And what of the evolving iPad itself? At press time, Apple is strongly expected to announce the iPad 3 in March. As is always the case with an Apple product, rumors as to the unit’s capabilities vary but there’s some consensus the iPad 3 will have an A6 chip and the same form factor as the 2, although some predict it could be 1 mm thicker due to the widely speculated addition of an IGZO screen from Sharp.
What effect the introduction of these mixers might have on higherend consoles—if any—remains to be seen, but one question that doesn’t require guessing is whether we’ll see more iPad-integrating compact mixers in the future. “We will always look for better ways to serve our customers and that includes delivering more products that use iOS devices to deliver more features and better value,” remarked Behringer’s Lakoumentas.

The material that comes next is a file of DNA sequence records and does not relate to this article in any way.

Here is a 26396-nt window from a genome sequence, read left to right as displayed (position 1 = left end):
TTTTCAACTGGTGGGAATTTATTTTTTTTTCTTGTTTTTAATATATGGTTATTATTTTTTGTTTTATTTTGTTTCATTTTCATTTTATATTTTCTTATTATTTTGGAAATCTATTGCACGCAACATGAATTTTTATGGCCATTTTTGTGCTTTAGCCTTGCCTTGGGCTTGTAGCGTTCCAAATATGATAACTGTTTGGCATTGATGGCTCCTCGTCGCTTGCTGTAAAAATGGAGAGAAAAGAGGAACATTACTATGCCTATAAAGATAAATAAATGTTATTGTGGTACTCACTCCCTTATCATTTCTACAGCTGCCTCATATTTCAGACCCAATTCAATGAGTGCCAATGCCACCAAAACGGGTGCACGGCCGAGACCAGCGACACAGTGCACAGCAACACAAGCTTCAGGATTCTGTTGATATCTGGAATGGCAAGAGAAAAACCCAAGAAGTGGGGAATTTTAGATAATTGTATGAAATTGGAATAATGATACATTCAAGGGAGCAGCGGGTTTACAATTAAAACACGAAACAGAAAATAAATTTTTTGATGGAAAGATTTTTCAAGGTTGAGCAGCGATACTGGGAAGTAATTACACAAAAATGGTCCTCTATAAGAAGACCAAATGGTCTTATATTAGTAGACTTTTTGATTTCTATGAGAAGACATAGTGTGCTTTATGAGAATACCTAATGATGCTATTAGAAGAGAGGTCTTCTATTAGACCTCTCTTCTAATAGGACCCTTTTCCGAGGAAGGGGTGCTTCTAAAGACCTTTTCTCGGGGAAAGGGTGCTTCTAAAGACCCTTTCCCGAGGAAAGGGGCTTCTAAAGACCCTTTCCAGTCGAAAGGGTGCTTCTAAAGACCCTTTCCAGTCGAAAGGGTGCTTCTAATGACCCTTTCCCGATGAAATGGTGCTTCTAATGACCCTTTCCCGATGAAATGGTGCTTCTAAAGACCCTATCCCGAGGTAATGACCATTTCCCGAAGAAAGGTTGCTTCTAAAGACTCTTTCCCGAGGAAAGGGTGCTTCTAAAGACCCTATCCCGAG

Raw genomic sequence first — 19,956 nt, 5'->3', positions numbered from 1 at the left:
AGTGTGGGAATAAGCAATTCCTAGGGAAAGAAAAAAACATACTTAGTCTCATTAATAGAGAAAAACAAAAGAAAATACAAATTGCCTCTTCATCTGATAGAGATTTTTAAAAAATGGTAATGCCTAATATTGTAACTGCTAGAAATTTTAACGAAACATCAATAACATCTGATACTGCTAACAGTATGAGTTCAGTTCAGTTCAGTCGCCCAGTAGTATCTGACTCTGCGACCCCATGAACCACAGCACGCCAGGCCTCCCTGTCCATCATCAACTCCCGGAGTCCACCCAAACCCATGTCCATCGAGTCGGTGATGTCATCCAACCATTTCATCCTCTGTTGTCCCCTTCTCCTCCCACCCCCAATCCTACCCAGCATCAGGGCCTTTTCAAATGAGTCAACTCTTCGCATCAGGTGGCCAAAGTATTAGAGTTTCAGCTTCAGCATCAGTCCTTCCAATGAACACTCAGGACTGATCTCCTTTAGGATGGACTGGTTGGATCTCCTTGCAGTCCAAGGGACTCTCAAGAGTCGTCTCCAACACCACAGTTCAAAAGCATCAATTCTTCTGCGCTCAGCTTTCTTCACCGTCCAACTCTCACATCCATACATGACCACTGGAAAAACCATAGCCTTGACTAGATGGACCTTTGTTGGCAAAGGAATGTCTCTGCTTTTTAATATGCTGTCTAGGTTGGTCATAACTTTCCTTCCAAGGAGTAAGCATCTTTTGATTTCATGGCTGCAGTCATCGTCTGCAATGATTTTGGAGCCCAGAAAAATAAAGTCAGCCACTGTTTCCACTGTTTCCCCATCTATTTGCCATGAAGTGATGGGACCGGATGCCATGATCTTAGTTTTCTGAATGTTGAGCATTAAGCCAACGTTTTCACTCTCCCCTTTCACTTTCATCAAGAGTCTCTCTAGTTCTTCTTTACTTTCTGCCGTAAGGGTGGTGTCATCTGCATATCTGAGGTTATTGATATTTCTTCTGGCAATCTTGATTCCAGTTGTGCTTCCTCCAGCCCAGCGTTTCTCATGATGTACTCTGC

Olswang at Mackie noted, “The iPad is a tremendous way to control a mixer, and we plan to bring this concept to market in designs with different channel counts and additional form factors in the future. Customers have already embraced the iPad in their everyday lives, and it will be no different in the Pro Audio world.”